Service Dog Program

Life-Saving Independence Through Training

When we developed our service dog program, we had two goals in mind:

To create an accessible option for disabled handlers to have a service dog they can train to their specific needs

To clarify and demystify the service dog process and the laws surrounding the use of a trained service animal, so handlers can utilize their dogs with confidence

To that end, we have developed an OWNER-TRAINING PROGRAM that serves as a middle ground between receiving a fully-trained “program dog” from a large organization, or doing it all yourself.

This program builds upon our existing Partnership Training philosophy, and incorporates the training of individual tasks that mitigate a handler’s disability, as well as the critical public access training service animals need to safely accompany their handlers in day-to-day life.

      • We work with clients to train their own dogs for service dog work, utilizing our Board & Train and Private Lesson programs
      • Each prospect dog is carefully assessed prior to beginning training, and dogs continue to be re-assessed as they advance through the various stages of our program for suitability.
      • We maintain a high standard of reliability and control to ensure confidence and safety while out in public
      • We work extensively with handlers to ensure that training is being utilized correctly and maintained, and that handlers are well-versed in their rights, the rights of businesses and other entities, and appropriate service dog rules and etiquette. We treat the dog and handler as equal pieces to create a cohesive whole.

What type of dogs do you train? 

Because we custom-tailor each program for our individual teams, we can assist with many different disabilities and they don’t always fit into a pre-defined category. However, all of our service dogs must be trained to perform specific tasks to assist their handlers, in accordance with service dog law.

Exception: We do not train seeing-eye/guide dogs for visually-impaired handlers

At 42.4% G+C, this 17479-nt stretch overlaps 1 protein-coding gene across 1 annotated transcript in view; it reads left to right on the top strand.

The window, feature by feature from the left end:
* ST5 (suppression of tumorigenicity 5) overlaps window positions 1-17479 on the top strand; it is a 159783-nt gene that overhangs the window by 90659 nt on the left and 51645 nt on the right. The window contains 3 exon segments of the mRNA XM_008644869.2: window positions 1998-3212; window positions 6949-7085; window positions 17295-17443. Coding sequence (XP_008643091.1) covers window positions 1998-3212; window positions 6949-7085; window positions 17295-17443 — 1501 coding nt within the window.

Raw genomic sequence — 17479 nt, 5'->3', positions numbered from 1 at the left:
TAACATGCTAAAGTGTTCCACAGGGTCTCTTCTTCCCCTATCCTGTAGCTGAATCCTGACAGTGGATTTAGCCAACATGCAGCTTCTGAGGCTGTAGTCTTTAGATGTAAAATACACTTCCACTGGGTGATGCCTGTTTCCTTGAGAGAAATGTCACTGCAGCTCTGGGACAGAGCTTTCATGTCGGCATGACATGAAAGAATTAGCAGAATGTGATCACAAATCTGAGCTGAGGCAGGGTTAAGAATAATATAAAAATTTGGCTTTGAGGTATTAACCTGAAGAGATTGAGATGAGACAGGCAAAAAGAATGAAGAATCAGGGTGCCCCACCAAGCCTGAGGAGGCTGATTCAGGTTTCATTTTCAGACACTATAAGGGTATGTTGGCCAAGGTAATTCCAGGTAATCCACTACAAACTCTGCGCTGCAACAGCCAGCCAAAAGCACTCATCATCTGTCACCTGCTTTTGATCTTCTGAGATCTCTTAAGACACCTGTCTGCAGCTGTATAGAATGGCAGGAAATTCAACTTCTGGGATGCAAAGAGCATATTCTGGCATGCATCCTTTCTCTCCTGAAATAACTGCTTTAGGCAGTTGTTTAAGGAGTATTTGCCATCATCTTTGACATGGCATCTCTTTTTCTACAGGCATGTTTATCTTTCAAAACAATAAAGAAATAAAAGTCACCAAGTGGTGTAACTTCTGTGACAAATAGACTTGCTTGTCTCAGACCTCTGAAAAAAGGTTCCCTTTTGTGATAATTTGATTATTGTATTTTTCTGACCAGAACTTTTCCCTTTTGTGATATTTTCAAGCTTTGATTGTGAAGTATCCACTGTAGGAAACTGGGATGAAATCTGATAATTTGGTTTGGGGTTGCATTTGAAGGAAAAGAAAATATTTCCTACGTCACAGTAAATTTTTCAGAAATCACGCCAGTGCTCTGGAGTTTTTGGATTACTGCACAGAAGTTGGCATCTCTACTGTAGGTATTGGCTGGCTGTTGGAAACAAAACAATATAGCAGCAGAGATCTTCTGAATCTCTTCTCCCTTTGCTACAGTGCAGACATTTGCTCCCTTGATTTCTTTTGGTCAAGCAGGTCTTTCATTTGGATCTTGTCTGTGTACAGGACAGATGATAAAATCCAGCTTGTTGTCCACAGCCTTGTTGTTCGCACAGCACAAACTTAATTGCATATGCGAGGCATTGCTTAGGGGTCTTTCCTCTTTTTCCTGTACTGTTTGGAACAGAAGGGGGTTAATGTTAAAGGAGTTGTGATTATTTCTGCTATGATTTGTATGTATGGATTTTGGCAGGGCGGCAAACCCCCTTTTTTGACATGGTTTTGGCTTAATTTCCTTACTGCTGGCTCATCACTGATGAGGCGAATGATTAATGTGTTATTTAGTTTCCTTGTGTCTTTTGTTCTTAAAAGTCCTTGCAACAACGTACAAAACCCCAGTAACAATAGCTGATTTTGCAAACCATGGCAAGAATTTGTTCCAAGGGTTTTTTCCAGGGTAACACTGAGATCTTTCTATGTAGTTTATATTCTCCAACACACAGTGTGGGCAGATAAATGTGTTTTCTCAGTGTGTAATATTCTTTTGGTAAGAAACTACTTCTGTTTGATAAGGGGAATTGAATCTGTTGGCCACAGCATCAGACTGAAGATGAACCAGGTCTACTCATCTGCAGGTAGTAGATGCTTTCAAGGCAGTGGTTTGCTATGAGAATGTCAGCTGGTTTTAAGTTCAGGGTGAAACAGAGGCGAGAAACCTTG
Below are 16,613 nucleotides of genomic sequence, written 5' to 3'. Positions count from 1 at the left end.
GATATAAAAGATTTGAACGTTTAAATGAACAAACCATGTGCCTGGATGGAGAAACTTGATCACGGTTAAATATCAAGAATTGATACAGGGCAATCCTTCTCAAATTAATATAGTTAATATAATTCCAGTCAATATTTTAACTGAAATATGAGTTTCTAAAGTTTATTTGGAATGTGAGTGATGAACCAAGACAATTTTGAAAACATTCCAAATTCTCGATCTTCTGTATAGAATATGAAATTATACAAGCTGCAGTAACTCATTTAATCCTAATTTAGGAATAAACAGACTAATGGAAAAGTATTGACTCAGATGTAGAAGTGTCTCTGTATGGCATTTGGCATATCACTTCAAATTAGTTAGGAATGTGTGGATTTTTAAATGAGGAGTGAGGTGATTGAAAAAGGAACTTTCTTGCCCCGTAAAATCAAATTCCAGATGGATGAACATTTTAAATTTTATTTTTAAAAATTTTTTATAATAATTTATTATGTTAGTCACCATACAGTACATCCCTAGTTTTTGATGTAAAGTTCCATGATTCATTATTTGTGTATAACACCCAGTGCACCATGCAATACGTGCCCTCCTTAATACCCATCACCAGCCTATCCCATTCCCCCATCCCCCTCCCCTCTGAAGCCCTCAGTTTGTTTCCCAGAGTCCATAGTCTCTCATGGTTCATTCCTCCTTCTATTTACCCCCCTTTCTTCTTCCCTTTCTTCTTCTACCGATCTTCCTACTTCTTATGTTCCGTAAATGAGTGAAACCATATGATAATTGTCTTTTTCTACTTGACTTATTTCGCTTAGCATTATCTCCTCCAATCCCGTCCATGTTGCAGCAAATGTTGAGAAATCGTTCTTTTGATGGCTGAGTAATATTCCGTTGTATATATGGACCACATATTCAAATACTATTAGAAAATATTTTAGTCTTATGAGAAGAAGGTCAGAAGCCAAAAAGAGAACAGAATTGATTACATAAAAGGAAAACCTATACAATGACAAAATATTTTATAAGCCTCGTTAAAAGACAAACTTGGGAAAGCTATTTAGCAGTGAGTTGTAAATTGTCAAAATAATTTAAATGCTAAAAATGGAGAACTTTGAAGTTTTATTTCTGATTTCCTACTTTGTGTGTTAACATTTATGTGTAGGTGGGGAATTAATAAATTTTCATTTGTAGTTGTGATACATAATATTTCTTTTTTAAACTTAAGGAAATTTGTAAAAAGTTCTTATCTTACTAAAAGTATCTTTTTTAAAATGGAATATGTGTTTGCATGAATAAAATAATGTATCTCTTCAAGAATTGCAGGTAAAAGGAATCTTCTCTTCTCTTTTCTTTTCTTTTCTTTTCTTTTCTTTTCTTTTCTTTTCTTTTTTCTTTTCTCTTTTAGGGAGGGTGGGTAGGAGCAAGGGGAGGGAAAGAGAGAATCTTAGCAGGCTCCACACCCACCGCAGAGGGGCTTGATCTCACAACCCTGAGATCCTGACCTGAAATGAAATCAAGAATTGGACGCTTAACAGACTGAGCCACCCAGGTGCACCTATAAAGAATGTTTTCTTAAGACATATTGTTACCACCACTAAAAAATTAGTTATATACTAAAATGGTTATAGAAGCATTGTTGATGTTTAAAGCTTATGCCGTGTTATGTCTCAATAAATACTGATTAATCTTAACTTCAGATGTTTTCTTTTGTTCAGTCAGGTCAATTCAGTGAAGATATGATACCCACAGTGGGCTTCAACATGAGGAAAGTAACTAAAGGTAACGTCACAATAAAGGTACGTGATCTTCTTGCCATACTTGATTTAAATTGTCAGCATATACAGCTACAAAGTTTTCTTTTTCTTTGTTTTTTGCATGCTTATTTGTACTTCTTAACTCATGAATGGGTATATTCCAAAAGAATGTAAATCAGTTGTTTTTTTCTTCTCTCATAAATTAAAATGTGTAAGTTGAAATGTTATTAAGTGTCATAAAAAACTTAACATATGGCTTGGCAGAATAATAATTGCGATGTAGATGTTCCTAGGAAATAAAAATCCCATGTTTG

*We do NOT train Emotional Support Animals for public access. Psychiatric service dogs must still be trained to perform specific tasks. 

Below are some of the most common types of service dog tasks we train (but not an exhaustive list):

Mobility Assistance

  • Retrieve Objects for handler
  • Open and Close Doors
  • Push Handicap Button
  • Turn on and off lights
  • Assist to remove clothing (pulling off socks, pants, jackets. etc.)
  • Momentum pull and counterbalance
  • Assist with position transfer (sit to stand, etc.)
  • Pull a wheelchair

Psychiatric Assistance (Includes PTSD & Autism)

  • Create space for handler in crowds (Blocking / orbiting)
  • Watch behind handler for strangers approaching
  • Alert handler to impending medical crisis (panic attack, flashback, meltdown, etc.)
  • Deep Pressure Therapy to calm handler after medical crisis or to reduce length/severity of medical episode
  • Alert to/interrupt maladaptive behavior (i.e. skin or nail picking)
  • Interrupt meltdowns/crying
  • Turn on lights in dark room/perform room searches
  • Provide tactile grounding (physical contact on cue, head in lap for petting, persistent/soothing licking
  • Find Help in case of medical emergency (parent, family member, even a stranger)
  • Help prevent bolting

Scent-Based Medical Alert (Allergen Detection, Diabetic Alert, etc.)

  • Train dogs to identify and alert to the presence of specific odors and alert their handlers, such as:
    • Dangerous food allergens
    • High/low blood sugar levels
    • Seizures
    • Other medical episodes such as migraines, autoimmune reactions, etc.
  • Teach a specific, recognizable alert for the handler
  • *Note – Scent-based medical alerts (exception: diabetic alert dog) do not have enough current research behind them to guarantee results. The methods for collecting scent samples during medical events and training dogs to orient on these samples is a sound practice, but we cannot guarantee that all dogs will be able to reliably perform these alerts. For any team wishing to train scent-based medical alerts, we recommend this not be the only task the dog is trained to perform. 

Seizure Assistance

Note – We cannot guarantee a dog we train will be able to detect seizures before they occur. Some dogs possess this ability innately, and we can shape and reinforce this ability into a reliable alert. We can also attempt scent-based seizure alert training, but research in this area is lacking and results are not guaranteed.  

If the dog does not possess a natural alert and is unsuccessful with scent-based training, we can still train response/assistance behaviors for seizures, such as:

  • Rolling a handler over onto his/her side to prevent aspiration
  • Lying next to/on top of the handler or under the handler’s head to prevent injury